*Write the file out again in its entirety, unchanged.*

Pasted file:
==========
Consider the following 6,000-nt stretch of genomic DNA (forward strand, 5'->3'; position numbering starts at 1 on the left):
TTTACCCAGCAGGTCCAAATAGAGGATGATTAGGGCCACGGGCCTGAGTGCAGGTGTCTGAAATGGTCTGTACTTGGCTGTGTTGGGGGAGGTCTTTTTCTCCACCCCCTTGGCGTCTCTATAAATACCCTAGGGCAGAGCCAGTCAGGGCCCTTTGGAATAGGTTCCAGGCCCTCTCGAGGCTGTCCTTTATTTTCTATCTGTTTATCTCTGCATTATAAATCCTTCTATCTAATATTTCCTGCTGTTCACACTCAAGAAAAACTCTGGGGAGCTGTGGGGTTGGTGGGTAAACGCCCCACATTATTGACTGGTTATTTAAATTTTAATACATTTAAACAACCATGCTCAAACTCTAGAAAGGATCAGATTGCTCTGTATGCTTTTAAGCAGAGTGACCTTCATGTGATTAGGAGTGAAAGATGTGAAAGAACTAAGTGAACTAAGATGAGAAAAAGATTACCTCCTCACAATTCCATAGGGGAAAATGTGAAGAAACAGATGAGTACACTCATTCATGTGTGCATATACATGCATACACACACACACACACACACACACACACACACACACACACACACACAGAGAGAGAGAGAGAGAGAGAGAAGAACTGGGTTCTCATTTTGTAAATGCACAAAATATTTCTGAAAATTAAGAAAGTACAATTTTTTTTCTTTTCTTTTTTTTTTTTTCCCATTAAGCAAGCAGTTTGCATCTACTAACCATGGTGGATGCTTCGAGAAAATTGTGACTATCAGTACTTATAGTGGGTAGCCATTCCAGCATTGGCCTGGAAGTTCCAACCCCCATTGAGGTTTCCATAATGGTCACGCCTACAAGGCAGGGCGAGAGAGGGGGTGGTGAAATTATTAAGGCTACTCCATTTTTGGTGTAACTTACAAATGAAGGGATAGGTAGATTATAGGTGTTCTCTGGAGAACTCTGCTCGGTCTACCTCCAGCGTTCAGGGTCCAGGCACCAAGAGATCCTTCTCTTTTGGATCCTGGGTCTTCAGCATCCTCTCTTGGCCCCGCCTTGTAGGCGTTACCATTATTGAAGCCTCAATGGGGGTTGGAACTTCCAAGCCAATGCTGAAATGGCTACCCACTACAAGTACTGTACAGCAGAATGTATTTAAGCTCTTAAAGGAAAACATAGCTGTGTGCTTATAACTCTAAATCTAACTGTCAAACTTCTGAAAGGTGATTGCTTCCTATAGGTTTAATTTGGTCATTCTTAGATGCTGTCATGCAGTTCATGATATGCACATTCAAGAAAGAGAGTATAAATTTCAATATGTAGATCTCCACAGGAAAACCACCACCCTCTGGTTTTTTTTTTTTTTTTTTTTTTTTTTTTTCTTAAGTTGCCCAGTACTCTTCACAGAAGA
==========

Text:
Consider the following 6,000-nt stretch of genomic DNA (forward strand, 5'->3'; position numbering starts at 1 on the left):
TTTACCCAGCAGGTCCAAATAGAGGATGATTAGGGCCACGGGCCTGAGTGCAGGTGTCTGAAATGGTCTGTACTTGGCTGTGTTGGGGGAGGTCTTTTTCTCCACCCCCTTGGCGTCTCTATAAATACCCTAGGGCAGAGCCAGTCAGGGCCCTTTGGAATAGGTTCCAGGCCCTCTCGAGGCTGTCCTTTATTTTCTATCTGTTTATCTCTGCATTATAAATCCTTCTATCTAATATTTCCTGCTGTTCACACTCAAGAAAAACTCTGGGGAGCTGTGGGGTTGGTGGGTAAACGCCCCACATTATTGACTGGTTATTTAAATTTTAATACATTTAAACAACCATGCTCAAACTCTAGAAAGGATCAGATTGCTCTGTATGCTTTTAAGCAGAGTGACCTTCATGTGATTAGGAGTGAAAGATGTGAAAGAACTAAGTGAACTAAGATGAGAAAAAGATTACCTCCTCACAATTCCATAGGGGAAAATGTGAAGAAACAGATGAGTACACTCATTCATGTGTGCATATACATGCATACACACACACACACACACACACACACACACACACACACACACACACAGAGAGAGAGAGAGAGAGAGAGAAGAACTGGGTTCTCATTTTGTAAATGCACAAAATATTTCTGAAAATTAAGAAAGTACAATTTTTTTTCTTTTCTTTTTTTTTTTTTCCCATTAAGCAAGCAGTTTGCATCTACTAACCATGGTGGATGCTTCGAGAAAATTGTGACTATCAGTACTTATAGTGGGTAGCCATTCCAGCATTGGCCTGGAAGTTCCAACCCCCATTGAGGTTTCCATAATGGTCACGCCTACAAGGCAGGGCGAGAGAGGGGGTGGTGAAATTATTAAGGCTACTCCATTTTTGGTGTAACTTACAAATGAAGGGATAGGTAGATTATAGGTGTTCTCTGGAGAACTCTGCTCGGTCTACCTCCAGCGTTCAGGGTCCAGGCACCAAGAGATCCTTCTCTTTTGGATCCTGGGTCTTCAGCATCCTCTCTTGGCCCCGCCTTGTAGGCGTTACCATTATTGAAGCCTCAATGGGGGTTGGAACTTCCAAGCCAATGCTGAAATGGCTACCCACTACAAGTACTGTACAGCAGAATGTATTTAAGCTCTTAAAGGAAAACATAGCTGTGTGCTTATAACTCTAAATCTAACTGTCAAACTTCTGAAAGGTGATTGCTTCCTATAGGTTTAATTTGGTCATTCTTAGATGCTGTCATGCAGTTCATGATATGCACATTCAAGAAAGAGAGTATAAATTTCAATATGTAGATCTCCACAGGAAAACCACCACCCTCTGGTTTTTTTTTTTTTTTTTTTTTTTTTTTTTCTTAAGTTGCCCAGTACTCTTCACAGAAGA